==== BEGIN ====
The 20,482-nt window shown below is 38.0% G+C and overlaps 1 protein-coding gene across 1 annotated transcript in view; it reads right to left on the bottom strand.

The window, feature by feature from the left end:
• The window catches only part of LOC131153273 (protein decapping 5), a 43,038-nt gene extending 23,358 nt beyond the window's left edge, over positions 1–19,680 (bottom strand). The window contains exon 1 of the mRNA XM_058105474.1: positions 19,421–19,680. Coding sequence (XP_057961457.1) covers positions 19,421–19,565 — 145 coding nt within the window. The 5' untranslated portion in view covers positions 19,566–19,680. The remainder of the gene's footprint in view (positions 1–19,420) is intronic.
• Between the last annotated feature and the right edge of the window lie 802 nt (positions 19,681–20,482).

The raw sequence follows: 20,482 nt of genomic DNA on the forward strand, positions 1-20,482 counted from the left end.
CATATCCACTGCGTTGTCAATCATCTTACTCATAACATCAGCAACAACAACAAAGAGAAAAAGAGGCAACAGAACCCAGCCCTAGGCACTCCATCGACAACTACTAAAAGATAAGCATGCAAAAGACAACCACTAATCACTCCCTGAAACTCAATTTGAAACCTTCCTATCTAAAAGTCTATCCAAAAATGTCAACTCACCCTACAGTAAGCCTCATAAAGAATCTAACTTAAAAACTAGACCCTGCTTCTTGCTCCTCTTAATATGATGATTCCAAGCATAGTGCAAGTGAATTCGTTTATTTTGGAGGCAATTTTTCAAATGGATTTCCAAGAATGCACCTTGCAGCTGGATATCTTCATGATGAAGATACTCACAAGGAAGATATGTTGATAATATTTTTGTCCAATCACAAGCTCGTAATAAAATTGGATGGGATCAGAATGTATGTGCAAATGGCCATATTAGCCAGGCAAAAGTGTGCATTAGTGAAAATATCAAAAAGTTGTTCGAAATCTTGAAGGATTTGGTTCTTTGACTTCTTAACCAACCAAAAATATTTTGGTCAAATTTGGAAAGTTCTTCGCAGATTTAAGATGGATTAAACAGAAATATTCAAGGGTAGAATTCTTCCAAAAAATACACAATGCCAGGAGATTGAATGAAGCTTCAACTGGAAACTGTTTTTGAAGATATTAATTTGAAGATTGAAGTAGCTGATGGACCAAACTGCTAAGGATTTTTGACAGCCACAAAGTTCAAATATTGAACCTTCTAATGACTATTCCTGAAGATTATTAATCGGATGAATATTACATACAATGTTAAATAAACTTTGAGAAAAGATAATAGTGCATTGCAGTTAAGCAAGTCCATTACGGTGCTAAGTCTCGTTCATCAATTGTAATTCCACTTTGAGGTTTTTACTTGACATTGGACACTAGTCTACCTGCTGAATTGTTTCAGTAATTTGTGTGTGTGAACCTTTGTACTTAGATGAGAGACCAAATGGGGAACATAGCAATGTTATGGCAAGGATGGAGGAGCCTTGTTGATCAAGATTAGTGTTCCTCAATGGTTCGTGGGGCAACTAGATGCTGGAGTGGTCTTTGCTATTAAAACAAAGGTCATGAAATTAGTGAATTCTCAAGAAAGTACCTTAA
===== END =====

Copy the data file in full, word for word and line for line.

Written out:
The 20,482-nt window shown below is 38.0% G+C and overlaps 1 protein-coding gene across 1 annotated transcript in view; it reads right to left on the bottom strand.

The window, feature by feature from the left end:
• The window catches only part of LOC131153273 (protein decapping 5), a 43,038-nt gene extending 23,358 nt beyond the window's left edge, over positions 1–19,680 (bottom strand). The window contains exon 1 of the mRNA XM_058105474.1: positions 19,421–19,680. Coding sequence (XP_057961457.1) covers positions 19,421–19,565 — 145 coding nt within the window. The 5' untranslated portion in view covers positions 19,566–19,680. The remainder of the gene's footprint in view (positions 1–19,420) is intronic.
• Between the last annotated feature and the right edge of the window lie 802 nt (positions 19,681–20,482).

The raw sequence follows: 20,482 nt of genomic DNA on the forward strand, positions 1-20,482 counted from the left end.
CATATCCACTGCGTTGTCAATCATCTTACTCATAACATCAGCAACAACAACAAAGAGAAAAAGAGGCAACAGAACCCAGCCCTAGGCACTCCATCGACAACTACTAAAAGATAAGCATGCAAAAGACAACCACTAATCACTCCCTGAAACTCAATTTGAAACCTTCCTATCTAAAAGTCTATCCAAAAATGTCAACTCACCCTACAGTAAGCCTCATAAAGAATCTAACTTAAAAACTAGACCCTGCTTCTTGCTCCTCTTAATATGATGATTCCAAGCATAGTGCAAGTGAATTCGTTTATTTTGGAGGCAATTTTTCAAATGGATTTCCAAGAATGCACCTTGCAGCTGGATATCTTCATGATGAAGATACTCACAAGGAAGATATGTTGATAATATTTTTGTCCAATCACAAGCTCGTAATAAAATTGGATGGGATCAGAATGTATGTGCAAATGGCCATATTAGCCAGGCAAAAGTGTGCATTAGTGAAAATATCAAAAAGTTGTTCGAAATCTTGAAGGATTTGGTTCTTTGACTTCTTAACCAACCAAAAATATTTTGGTCAAATTTGGAAAGTTCTTCGCAGATTTAAGATGGATTAAACAGAAATATTCAAGGGTAGAATTCTTCCAAAAAATACACAATGCCAGGAGATTGAATGAAGCTTCAACTGGAAACTGTTTTTGAAGATATTAATTTGAAGATTGAAGTAGCTGATGGACCAAACTGCTAAGGATTTTTGACAGCCACAAAGTTCAAATATTGAACCTTCTAATGACTATTCCTGAAGATTATTAATCGGATGAATATTACATACAATGTTAAATAAACTTTGAGAAAAGATAATAGTGCATTGCAGTTAAGCAAGTCCATTACGGTGCTAAGTCTCGTTCATCAATTGTAATTCCACTTTGAGGTTTTTACTTGACATTGGACACTAGTCTACCTGCTGAATTGTTTCAGTAATTTGTGTGTGTGAACCTTTGTACTTAGATGAGAGACCAAATGGGGAACATAGCAATGTTATGGCAAGGATGGAGGAGCCTTGTTGATCAAGATTAGTGTTCCTCAATGGTTCGTGGGGCAACTAGATGCTGGAGTGGTCTTTGCTATTAAAACAAAGGTCATGAAATTAGTGAATTCTCAAGAAAGTACCTTAA